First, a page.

For this week I decided to do something a little different. So far I have been writing about things relating to writing, or to my books, or to self-publishing, but when I first started this blog I had the intention to stuff some linguistic content in here as well.
I have on occasion confessed to loving languages and everything associated with them. I can talk for hours about linguistic peculiarities of languages and how they link together, and there are very few languages that I don’t like the sound of.
Which brings me to music. I have plenty of songs that are sung in English, but I also have a good collection of songs in different languages, and I love many of those despite the fact that I might not have a clue what they’re about. And let’s face it, many English lyrics are obscure enough that even though you can hear what they sing, you don’t understand it anyway.
Now I realise that a lot of this is down to taste as well – if you’re a lover of hardcore death metal then you might as well go away now, because you’ll find none here. But if you’re willing to try something new and you like folksy stuff, ska and/or electronic/industrial music, please stick around. I’ll be picking a few songs per language, but I’ll also give some honourable mentions. Links are to Youtube, but don’t expect much in the way of visuals – this is all about the audio.
Contrary to what you might think I won’t start with Dutch, even though that’s my mother tongue. Instead I’m going to start with Finnish, both because that language accounts for the bulk of my foreign music, and because I’m starting with one of my all-time favourite songs:
Categorise this under folk/world music. It starts off fairly tame, but slowly builds into a crescendo, and I love it when the didgeridoo comes in. There are many layers to the sound in this one, and it has an almost hypnotic quality to it. If you like this, it comes from the album Sjofn which is well worth buying. Gjallarhorn are Finnish, though they hail from the native Swedish-speaking part of Finland. The songs on Sjofn are both in Finnish and Swedish, but Suvetar is to me the absolute best.
You can’t have finnish music and not mention Värttinä. Their back catalogue is vast, and most of it is fantastic. In fact, the hardest thing here was to pick just one song to feature, because I could list at least twenty without effort. This song is from their most recent album, Utu, which I actually think it’s one of their best ever. This is another slow-building song with a crescendo ending (I seem to like those), but I like the really simple beginning which is little more than a guitar and vocals.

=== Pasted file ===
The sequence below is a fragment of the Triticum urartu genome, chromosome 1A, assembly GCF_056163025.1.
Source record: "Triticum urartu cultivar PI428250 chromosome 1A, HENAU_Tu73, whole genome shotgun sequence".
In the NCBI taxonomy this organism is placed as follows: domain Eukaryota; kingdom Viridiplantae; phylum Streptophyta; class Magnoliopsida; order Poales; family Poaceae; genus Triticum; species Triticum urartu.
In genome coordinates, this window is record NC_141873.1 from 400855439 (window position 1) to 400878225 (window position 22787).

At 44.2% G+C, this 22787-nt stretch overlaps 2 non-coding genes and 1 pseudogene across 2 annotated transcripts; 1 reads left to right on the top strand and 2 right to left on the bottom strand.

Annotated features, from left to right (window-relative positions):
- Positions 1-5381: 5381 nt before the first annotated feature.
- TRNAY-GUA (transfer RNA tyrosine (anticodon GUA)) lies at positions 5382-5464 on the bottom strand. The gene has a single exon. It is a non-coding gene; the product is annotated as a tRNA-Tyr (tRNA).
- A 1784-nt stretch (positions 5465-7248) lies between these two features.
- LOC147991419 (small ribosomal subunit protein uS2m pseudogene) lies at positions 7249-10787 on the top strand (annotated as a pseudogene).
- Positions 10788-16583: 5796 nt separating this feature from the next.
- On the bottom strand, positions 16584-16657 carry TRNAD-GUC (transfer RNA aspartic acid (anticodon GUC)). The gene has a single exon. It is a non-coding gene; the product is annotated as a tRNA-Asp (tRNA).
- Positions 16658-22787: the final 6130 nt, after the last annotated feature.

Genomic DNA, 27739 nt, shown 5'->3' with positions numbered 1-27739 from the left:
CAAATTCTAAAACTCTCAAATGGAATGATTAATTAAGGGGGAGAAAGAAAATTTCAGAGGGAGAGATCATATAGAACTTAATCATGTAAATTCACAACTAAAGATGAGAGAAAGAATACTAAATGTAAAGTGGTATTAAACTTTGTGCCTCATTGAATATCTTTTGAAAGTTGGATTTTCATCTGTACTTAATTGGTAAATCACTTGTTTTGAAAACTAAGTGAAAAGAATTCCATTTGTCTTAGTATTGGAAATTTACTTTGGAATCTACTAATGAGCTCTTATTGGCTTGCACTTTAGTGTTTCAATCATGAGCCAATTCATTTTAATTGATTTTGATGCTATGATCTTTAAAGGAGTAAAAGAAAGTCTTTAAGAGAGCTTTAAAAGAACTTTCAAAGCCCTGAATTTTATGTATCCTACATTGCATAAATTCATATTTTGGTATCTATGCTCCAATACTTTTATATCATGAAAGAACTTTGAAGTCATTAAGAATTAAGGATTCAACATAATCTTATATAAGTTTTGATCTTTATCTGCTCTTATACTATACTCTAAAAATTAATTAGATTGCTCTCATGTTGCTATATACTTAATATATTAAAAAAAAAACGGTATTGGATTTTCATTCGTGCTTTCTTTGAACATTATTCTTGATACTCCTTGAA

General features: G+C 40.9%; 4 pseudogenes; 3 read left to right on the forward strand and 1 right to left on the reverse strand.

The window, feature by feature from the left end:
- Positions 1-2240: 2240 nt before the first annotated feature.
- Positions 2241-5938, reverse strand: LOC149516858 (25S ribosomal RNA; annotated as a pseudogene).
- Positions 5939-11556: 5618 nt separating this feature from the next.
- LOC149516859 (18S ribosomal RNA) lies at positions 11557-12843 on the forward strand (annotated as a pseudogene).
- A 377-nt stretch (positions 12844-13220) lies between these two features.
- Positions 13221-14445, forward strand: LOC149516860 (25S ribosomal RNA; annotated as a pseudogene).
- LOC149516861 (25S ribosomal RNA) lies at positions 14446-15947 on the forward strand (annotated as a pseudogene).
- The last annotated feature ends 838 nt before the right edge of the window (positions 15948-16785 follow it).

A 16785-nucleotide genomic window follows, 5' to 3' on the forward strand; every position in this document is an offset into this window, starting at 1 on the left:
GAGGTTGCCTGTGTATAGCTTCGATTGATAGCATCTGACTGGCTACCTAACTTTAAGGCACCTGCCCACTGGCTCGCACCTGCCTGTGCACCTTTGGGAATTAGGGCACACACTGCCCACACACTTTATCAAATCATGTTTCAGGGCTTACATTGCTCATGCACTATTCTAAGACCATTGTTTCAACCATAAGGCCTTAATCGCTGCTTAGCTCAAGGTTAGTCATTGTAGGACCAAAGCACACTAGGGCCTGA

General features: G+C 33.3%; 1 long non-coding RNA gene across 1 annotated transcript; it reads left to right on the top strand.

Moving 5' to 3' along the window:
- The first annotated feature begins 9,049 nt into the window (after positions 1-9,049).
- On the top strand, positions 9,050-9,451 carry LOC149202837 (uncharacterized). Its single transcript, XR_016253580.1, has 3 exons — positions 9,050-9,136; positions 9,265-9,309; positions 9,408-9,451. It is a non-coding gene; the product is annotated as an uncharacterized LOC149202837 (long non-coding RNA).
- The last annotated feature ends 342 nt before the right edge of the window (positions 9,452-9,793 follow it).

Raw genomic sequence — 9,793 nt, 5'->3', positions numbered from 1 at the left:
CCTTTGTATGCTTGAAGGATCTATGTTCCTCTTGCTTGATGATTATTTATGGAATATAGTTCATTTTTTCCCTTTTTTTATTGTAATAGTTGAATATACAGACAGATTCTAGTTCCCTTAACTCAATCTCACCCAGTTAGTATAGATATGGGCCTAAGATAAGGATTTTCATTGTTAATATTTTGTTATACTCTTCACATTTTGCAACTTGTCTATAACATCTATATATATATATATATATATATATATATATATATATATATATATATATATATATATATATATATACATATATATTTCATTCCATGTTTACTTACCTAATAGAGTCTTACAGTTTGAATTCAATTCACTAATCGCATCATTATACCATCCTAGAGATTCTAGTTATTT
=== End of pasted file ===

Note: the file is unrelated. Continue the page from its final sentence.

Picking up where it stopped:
Hedningarna are actually Swedish, but the two female vocalists here are Finnish, and many of their songs are too. This is another slow-building song, but it takes it just that little bit further. You want moody and hypnotic? This is it. You want eerie wailing instruments? This has it. If you like this I would recommend the album it came from, Trä, which is awesome. I would also recommend Karelia Visa.
Honourable mentions: Veli – Hedningarna, Itkin – Värttinä, or if you’re into male voice choirs, try Susien Teillä by Semmarit. I can also recommend the album Musta by Sanna Kurki-Suonio, who is one of the female vocalists on those Hedningarna songs.
As a language, I love Finnish. It is very vowel-rich and it has a lilting quality to it which makes it very melodic. It is also way-out-there exotic, as it isn’t part of the Indo-European language family. I speak very little Finnish, but I can sing along to each and every song I mentioned above, and most of what I do speak I know from doing just that and eventually getting curious about what I was actually singing.
So, on to the next language: Dutch.
In my personal opinion there isn’t actually an awful lot of good Dutch music around, although I’m sure there are plenty of people who will vehemently disagree with me. That said, you cannot mention Dutch music without mentioning Doe Maar. They formed at the back end of the seventies, when punk, ska and reggae were very much in vogue, and I would personally class them as a ska band. They were immensely popular in the Netherlands at the time – think screaming girls throwing underwear on stage and fainting during concerts – and this is what caused their demise at the time: they simply couldn’t handle it. Nooit Meer Slapen is actually a fairly quiet song, but I very much like it for its melancholy quality.
Laïs are a (Flemish) Belgian folk band. They sing songs in many languages, but most of them are either Dutch (with a very distinct Flemish accent) or French. I would have preferred to show (Houd Uw) Kanneke here, but it appears to be unavailable in Dutch on Youtube, so I picked this rather more cheerful song.
Honourable mentions: Smoorverliefd – Doe Maar, and the aforementioned (Houd Uw) Kanneke if you can find it. I could mention artists like Boudewijn de Groot and Drs P here, but their songs really are ones you need to understand to truly appreciate them.
I cannot comment on Dutch as a language, being a native speaker. I have often wished that I could hear it like a foreigner does, so I could objectively comment on its harshness and guttural sounds – is it really as bad as everyone always says? – but alas, that will never happen.
Very close to Dutch is of course German.